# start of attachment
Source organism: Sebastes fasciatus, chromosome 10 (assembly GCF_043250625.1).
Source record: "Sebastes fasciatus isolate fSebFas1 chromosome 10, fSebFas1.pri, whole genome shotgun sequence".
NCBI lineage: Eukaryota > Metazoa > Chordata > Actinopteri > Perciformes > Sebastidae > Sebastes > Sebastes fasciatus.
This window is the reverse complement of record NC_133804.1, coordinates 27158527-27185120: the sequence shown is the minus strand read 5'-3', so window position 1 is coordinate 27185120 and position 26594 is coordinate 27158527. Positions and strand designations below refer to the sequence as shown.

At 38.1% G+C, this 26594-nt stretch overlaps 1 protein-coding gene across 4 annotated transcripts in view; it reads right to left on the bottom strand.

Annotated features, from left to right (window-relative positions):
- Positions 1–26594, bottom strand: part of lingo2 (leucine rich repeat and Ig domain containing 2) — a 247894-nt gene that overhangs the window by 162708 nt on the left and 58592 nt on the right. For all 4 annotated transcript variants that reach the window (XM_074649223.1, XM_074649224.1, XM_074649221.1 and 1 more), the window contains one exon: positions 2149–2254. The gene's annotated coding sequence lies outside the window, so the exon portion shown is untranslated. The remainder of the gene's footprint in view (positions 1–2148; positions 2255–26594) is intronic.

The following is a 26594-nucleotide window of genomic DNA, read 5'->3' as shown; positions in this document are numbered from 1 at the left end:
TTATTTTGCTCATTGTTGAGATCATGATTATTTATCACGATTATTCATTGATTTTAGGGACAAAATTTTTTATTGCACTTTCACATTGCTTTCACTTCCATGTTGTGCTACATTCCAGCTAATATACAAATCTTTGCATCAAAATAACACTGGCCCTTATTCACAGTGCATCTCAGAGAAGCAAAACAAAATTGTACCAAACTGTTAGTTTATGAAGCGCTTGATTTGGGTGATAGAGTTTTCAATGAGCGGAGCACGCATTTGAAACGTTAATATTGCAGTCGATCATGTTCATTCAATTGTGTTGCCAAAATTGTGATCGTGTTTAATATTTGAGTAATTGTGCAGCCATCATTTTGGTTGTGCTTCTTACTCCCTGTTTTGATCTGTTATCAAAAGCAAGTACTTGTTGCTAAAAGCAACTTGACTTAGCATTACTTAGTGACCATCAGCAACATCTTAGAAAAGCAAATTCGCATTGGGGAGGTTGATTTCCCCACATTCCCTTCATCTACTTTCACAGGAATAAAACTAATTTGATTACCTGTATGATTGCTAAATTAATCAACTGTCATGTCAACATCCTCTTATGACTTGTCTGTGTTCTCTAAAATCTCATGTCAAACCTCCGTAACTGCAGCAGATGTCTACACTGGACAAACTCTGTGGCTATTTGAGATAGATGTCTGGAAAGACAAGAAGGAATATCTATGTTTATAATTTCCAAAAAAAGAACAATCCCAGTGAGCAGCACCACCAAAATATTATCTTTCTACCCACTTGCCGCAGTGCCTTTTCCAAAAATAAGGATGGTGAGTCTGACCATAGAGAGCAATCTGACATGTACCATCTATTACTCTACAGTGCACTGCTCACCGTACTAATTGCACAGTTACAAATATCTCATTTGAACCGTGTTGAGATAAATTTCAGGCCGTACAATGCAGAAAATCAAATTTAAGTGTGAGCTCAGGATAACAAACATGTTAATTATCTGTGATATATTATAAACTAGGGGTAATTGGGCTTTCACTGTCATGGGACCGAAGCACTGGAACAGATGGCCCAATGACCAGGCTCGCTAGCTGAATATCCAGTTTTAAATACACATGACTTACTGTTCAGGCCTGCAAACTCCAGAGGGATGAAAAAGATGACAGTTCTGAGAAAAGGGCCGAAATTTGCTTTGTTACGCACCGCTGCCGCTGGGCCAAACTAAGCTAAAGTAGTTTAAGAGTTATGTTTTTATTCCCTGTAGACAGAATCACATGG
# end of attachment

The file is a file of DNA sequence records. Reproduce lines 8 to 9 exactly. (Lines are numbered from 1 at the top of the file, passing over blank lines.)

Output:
The following is a 26594-nucleotide window of genomic DNA, read 5'->3' as shown; positions in this document are numbered from 1 at the left end:
TTATTTTGCTCATTGTTGAGATCATGATTATTTATCACGATTATTCATTGATTTTAGGGACAAAATTTTTTATTGCACTTTCACATTGCTTTCACTTCCATGTTGTGCTACATTCCAGCTAATATACAAATCTTTGCATCAAAATAACACTGGCCCTTATTCACAGTGCATCTCAGAGAAGCAAAACAAAATTGTACCAAACTGTTAGTTTATGAAGCGCTTGATTTGGGTGATAGAGTTTTCAATGAGCGGAGCACGCATTTGAAACGTTAATATTGCAGTCGATCATGTTCATTCAATTGTGTTGCCAAAATTGTGATCGTGTTTAATATTTGAGTAATTGTGCAGCCATCATTTTGGTTGTGCTTCTTACTCCCTGTTTTGATCTGTTATCAAAAGCAAGTACTTGTTGCTAAAAGCAACTTGACTTAGCATTACTTAGTGACCATCAGCAACATCTTAGAAAAGCAAATTCGCATTGGGGAGGTTGATTTCCCCACATTCCCTTCATCTACTTTCACAGGAATAAAACTAATTTGATTACCTGTATGATTGCTAAATTAATCAACTGTCATGTCAACATCCTCTTATGACTTGTCTGTGTTCTCTAAAATCTCATGTCAAACCTCCGTAACTGCAGCAGATGTCTACACTGGACAAACTCTGTGGCTATTTGAGATAGATGTCTGGAAAGACAAGAAGGAATATCTATGTTTATAATTTCCAAAAAAAGAACAATCCCAGTGAGCAGCACCACCAAAATATTATCTTTCTACCCACTTGCCGCAGTGCCTTTTCCAAAAATAAGGATGGTGAGTCTGACCATAGAGAGCAATCTGACATGTACCATCTATTACTCTACAGTGCACTGCTCACCGTACTAATTGCACAGTTACAAATATCTCATTTGAACCGTGTTGAGATAAATTTCAGGCCGTACAATGCAGAAAATCAAATTTAAGTGTGAGCTCAGGATAACAAACATGTTAATTATCTGTGATATATTATAAACTAGGGGTAATTGGGCTTTCACTGTCATGGGACCGAAGCACTGGAACAGATGGCCCAATGACCAGGCTCGCTAGCTGAATATCCAGTTTTAAATACACATGACTTACTGTTCAGGCCTGCAAACTCCAGAGGGATGAAAAAGATGACAGTTCTGAGAAAAGGGCCGAAATTTGCTTTGTTACGCACCGCTGCCGCTGGGCCAAACTAAGCTAAAGTAGTTTAAGAGTTATGTTTTTATTCCCTGTAGACAGAATCACATGG